^^'ith soften'd shine 

From every pane 

AMioso gorgeous stain 

Lies upon 

The pavement stone. 
Telling many an awful story 
Of the martyr days divine : 
While a dim torch-lighted glor}* 
Streams from every pictured shrine ; 
And the anthem slowly rolls 
Over the assembled souls, 

With a free 

Full melody. 



82 THE CATHEDRAL. 

God Almighty framed this church 
In the artiiit's mind I think ; 
Beauty's fountainB none may search, 
Save who religiously will drink. 

This for the Spirit 

To inherit 

Built he humbly, 

Ay, and durMy, 
We can but say some man once thought 
In tliis wise, nought else is' known. 
And with long endeavour wrought 
His thoughts divinely into stone. 



( 83 ) 



THREE SKETCHES FOR PICTURES. 



The sultry siin 
Bum'd hotter in December than the skies 
Of our far land in June ; within a bower, 
^Vhere all the lucent leaves were fill'd vnth light 
And shed it greenly round, a lady mused, 
While the laced shadows quiver'd on her face, 
As skimming clouds on earth, or thoughts in heart8 
Which drink their influence in. Down to the gruiuul 
Swept her long hair, stiller tlian scrolls of stone. 
So broadly curved her thoughtful brow, I said, 
** This is the model we liave waited for, 
By poets sought imseen ; still slow to take 
Her sceptre in her hand ; Fate's prisoner. 
This is the Spirit of Freedom, calm and fair. 
Which many lands desire. She bides her time.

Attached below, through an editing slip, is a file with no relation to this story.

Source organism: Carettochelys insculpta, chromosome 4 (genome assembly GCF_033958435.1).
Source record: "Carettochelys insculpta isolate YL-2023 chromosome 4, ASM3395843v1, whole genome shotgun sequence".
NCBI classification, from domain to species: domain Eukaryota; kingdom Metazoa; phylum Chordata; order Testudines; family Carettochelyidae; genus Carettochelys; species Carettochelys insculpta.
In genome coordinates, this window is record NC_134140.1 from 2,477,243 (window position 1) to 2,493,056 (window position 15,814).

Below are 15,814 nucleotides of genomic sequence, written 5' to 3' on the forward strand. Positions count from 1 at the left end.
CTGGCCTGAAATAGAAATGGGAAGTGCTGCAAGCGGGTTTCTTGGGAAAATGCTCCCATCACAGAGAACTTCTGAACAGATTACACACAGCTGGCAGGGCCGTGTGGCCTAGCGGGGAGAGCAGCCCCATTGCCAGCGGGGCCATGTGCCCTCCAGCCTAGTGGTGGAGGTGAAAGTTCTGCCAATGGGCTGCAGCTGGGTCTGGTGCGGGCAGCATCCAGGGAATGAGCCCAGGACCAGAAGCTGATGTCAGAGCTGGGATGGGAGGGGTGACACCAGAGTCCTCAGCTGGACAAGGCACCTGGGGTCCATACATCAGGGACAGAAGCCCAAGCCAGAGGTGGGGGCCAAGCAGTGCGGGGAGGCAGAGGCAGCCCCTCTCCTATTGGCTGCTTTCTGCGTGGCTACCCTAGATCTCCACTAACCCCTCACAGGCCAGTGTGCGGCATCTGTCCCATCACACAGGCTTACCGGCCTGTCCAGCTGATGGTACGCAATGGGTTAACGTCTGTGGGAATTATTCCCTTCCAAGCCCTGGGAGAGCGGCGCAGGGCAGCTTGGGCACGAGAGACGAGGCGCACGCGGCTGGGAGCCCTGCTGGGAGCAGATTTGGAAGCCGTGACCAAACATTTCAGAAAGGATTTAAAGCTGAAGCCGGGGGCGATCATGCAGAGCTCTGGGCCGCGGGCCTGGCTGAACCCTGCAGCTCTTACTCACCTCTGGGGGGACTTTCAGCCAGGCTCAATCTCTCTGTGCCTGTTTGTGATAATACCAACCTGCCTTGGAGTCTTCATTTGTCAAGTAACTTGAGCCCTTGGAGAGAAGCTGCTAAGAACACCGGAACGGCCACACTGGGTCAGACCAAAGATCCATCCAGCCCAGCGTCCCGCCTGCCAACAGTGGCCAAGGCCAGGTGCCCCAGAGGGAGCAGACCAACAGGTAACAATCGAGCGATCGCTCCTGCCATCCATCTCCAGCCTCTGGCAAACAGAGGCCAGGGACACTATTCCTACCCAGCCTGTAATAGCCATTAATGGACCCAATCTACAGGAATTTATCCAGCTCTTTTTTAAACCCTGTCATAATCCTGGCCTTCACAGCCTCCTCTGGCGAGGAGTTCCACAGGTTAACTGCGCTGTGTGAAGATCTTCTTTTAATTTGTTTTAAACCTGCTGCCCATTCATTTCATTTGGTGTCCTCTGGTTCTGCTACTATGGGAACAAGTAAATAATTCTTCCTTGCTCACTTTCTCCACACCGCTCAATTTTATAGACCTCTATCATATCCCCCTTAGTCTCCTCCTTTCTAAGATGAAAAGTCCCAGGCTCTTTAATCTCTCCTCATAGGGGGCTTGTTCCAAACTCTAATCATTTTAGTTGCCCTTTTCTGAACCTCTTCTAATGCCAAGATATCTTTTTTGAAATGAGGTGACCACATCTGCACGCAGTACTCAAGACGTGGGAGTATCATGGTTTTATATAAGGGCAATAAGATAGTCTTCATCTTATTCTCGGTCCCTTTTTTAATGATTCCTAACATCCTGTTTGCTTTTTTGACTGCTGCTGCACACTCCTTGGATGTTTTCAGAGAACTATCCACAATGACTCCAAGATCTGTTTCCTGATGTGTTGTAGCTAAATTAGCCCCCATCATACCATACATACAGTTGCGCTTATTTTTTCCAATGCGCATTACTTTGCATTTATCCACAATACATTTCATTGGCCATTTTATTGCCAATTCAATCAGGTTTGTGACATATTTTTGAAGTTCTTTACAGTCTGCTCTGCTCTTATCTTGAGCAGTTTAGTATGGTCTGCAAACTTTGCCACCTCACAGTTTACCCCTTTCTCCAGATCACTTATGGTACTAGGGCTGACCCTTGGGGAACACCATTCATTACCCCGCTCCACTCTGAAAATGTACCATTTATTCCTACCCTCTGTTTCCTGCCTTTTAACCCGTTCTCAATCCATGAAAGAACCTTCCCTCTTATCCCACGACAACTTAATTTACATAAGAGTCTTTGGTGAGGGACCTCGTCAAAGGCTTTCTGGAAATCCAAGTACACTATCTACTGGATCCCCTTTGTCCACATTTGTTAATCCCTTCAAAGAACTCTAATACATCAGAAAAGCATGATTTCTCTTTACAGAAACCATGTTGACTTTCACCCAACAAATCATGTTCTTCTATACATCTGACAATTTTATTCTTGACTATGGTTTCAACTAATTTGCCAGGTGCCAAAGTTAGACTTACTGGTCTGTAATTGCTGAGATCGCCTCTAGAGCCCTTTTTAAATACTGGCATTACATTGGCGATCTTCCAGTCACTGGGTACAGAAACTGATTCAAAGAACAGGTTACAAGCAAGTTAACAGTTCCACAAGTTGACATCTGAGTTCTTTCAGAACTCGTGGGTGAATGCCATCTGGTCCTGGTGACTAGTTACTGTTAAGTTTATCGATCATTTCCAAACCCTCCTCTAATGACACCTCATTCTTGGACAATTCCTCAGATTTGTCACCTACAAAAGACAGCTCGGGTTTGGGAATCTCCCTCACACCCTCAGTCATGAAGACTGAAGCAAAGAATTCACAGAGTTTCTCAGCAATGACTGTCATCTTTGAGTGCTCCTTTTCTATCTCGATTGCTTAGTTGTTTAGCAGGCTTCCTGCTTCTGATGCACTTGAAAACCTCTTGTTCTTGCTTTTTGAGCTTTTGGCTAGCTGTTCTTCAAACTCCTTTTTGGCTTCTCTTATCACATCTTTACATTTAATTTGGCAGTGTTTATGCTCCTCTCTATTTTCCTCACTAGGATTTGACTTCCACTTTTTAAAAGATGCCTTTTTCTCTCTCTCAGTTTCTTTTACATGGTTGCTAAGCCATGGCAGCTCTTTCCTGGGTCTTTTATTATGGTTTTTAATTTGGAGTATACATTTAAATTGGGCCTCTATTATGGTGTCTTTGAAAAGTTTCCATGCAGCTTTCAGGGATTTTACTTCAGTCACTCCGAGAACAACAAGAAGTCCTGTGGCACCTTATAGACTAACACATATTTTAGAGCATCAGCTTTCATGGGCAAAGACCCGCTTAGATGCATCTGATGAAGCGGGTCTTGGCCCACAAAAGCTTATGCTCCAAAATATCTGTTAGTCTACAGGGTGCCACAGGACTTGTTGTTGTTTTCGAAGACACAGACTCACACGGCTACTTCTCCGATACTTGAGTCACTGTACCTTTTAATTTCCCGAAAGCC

Within her awful eyes such sorrow dwells 
As shakes my heart with fear ; and yet I know 
When she arises not a tlirob or pang 
Will usher in her steps. She bides her time. 
When the far vhunder sinks below the sea 
She will walk forth to govern ; noiseless flowers 
AVill spring around her feet. Till then she hearK, 
With the stem patience only gods can feel. 
The groans which minute Time, — * Eternity,* 
(I read her thoughts,) * Eternity is mine.' " 



S4 THREE SKETCHES FOR PICTURES. 

Night looeen'd all the blackness of her hair. 

Which fell about her in an ample cloud 

Dropp'd >vith no jewels, veiling her blue eyes 

In ebon fringes, and a sighing sound 

Stole from her closed lips, as in unrest 

She 6way*d with slowest motion to and fro ; 

Then sat serene, and seem'd to search within 

The abysses of her soul and memory vast. 

And thoughts unkno^^■n to men ; and wept her houi-s 

(Her lovely starlit hours, choice gifts,) defiled 

By evU. cruel thoughts, and bloodier deeds. 

** Time was, when from my cooling urn 

I scatter d dews, and \^-ith my delicate hands 

Closed up the flowers, that sages lit their lam]i« 

And iK)nder\l heavenly secrets, keeping fast. 

Dark vapours hover now about my brow, 

And bad things seek their shelter. I am weak. 

And ti-emblo, jMiwerless to insjuro a pmyer. 

Whore art thou gone, my brother?" nini* the dim 

earth 
Soimded tlie cr}' of Night, and heavily 
Fell the large tears from her mist-blinded eyew. 
Now rjing the silver bells of l)a^\^l ; sweet smells 
Breathed from the wakening flowers ; a streak of light 
Was miiTor'd in the sea : and Night arose. 
Gathering her n»lK?, retreating towards the w^st. 
Till in its farthest deptlis her lofty form 
Was lost, and all her path refulgent shrne 
With jewels, and the Day, advanting. Kh<K»k 
Perfume and music fn»m his golden curls. 



THREE SKETCHES FOR PICTURES. 8." 

AspASiA, sitting crown'd the queen of souls, 

In days when Athens scom'd to own a king, 

Or Pericles to stoop on regal power ; — 

Aspasia, sitting under olive-trees. 

Shows in that company of noble men 

Like some rich clasp that holds a chain of pearls. 

Her fair mild eyes and broad Milesian brow 

Framed in thick rippling waves of gathered hair, 

Bright with the blue sky shadows ; one white hand 

Raised motionless in thought, which scarcely flows 

From the grave portal of her parted lips, — 

This poised majestic figure, sweet as love. 

Yet firm as all high hearts and loyal are.